And then they were finished. Until my daughter asked “but what about the boy? We haven’T talked about the boy? Maybe he is brown!”
    My kids also have to constantly correct teachers that a certain colour is called apricot and not “skin colour”.

  3. 3

    To this day, I don’t know what she was worried about — or rather, what she told herself she was worried about. I don’t know if there’s some troubling thing teachers are taught to look for if kids draw pictures of kids who don’t look like them, or if in her mind it was just garden-variety conformity policing, This Is Weird And Different So I’d Better Check It Out.

    I believe it’s the latter, the This Is Weird And Different So I’d Better Check It Out option. A teacher following through on that is how I learned I was colorblind – actual something-off-with-your-eyes colorblindness, not that I-don’t-see-race nonsense.
    It was the first time I had crayons that weren’t labelled with their colors, and the teacher asked us to color a picture of a castle. Everything else, I had been able to muddle my way through – grass is green, so use the ‘green’ crayon; tree trunks are brown, so use the ‘brown’ crayon. This time, I took my best guess as to what was what.

    Later, my teacher approached me, much the way yours approached you, and asked me why I had colored the castle’s moat purple. She was concerned that I had some flavor of colorblindness, and what that would mean for me.

    I understand why you would have preferred that your teacher talked about color choices with the entire class. If my teacher had done that, well, I would have gone from the fat awkward kid that everybody makes fun of, to the fat awkward kid who doesn’t know colors that everybody makes fun of. I don’t know if there even is a right way to approach this topic that would leave everybody happy.

    I don’t know exactly I’m going with this. I’m not trying to dispute that this is a prime example of ‘White is the default, anything else is cause for alarm’ racism – this is a great example of that being taught (hopefully) unintentionally from an early age. I’m not trying to say that, because there’s another possible explanation, it MUST be the non-racist one – even if your teacher wasn’t racist, the test was. I’m not trying to say that you were wrong in reading what you did from your teacher’s nonverbal cues. If anything, it’s that your story resonated with mine. and that I wanted to share my experience.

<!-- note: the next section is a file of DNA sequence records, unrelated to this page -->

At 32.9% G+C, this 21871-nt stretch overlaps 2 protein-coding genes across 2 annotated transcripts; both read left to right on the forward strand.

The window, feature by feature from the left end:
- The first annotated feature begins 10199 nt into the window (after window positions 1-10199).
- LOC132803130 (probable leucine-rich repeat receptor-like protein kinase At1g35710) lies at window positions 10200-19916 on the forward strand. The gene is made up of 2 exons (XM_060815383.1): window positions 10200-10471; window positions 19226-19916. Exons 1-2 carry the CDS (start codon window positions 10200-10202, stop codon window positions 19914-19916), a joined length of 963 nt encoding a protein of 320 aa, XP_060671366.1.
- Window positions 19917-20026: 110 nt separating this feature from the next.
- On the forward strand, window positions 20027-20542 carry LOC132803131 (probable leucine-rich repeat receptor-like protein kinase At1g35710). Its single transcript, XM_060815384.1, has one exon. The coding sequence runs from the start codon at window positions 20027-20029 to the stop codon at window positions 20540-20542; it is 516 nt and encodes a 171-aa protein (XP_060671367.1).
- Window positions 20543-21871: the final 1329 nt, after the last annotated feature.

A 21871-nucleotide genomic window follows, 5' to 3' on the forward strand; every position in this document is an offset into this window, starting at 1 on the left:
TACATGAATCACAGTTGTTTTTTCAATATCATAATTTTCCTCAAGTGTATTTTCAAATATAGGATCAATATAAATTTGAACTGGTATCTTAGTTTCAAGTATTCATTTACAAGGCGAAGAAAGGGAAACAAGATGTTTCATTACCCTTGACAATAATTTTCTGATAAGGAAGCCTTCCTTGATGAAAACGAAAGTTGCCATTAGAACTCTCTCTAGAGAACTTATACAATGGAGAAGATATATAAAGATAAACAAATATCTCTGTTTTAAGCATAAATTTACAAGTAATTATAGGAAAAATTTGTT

4. 4

    Parse @ #3: I see what you’re saying. But when it comes to interpreting my experience, I think it’s a stretch. And if my teacher was concerned about color-blindness, this was an unbelievably shitty and racist way to check for it. Think about these questions: “Why did you make the moat purple? Why did you make the sun green? Why did you make the apple blue? Why did you make the people brown?” One of these things is not like the other.

    And to clarify: I wasn’t saying that she should have made the kids’ various color decisions into a group discussion. I was pointing out that her question didn’t come in the context of a general discussion about color — it was very much directed at me, and my choice to color the people brown.

  5. 5

    Wow. I think it’s incredible the impact that such a thing can have on your life. As a child, it seemed to me that adults never even noticed that they had this impact on children. They have it on other adults too, it just seems like an incredible whammy for a child to try to grasp and understand. And it is sad to me that we do have this impact on other people but very seldom use it for good purpose.

    I too had some real run-ins with adults on my choices of color when asked to color some picture or other, or to draw some picture or other. By the time I was 5 I had concluded that adults were highly unpredictable and subject to being upset about the weirdest things. Which was actually pretty accurate, as I discovered as I got older.

  6. 8


    I believe it’s the latter, the This Is Weird And Different So I’d Better Check It Out option.

    Do you believe the teacher would have thought “THis Is Weird and I’d Better Check It Out” if the kid in question had been black and had carefully blended yellow and red to achieve some caucasian skin tone?

    I’m not a native speaker, so part of my college training was “oral expression”. This would usually mean that the teacher would give us a picture, have us describe it in as much detail as possible and speculate on it. While folks would regularly say “there’s a group of black men” “there’s an Asian woman” etc. I was the only one who ever said “there’s a white man”. Very raised eyebrows. We were supposed to describe the colour of the sky, of cars, of hair, but we were obviously only supposed to mention skin colour when it was not white.

  7. 9


    Problem is, people having the skin color of brown isn’t actually weird, different, or something that needs checked out in case it is a problem, so why would the teacher respond as if it was?

    Castles aren’t purple in everyday life, and neither are suns blue, but people are brown all the damn time. It’s not an unusual or extraordinary occurrence, it is something the teacher saw every single day in her very own classroom.

  8. 10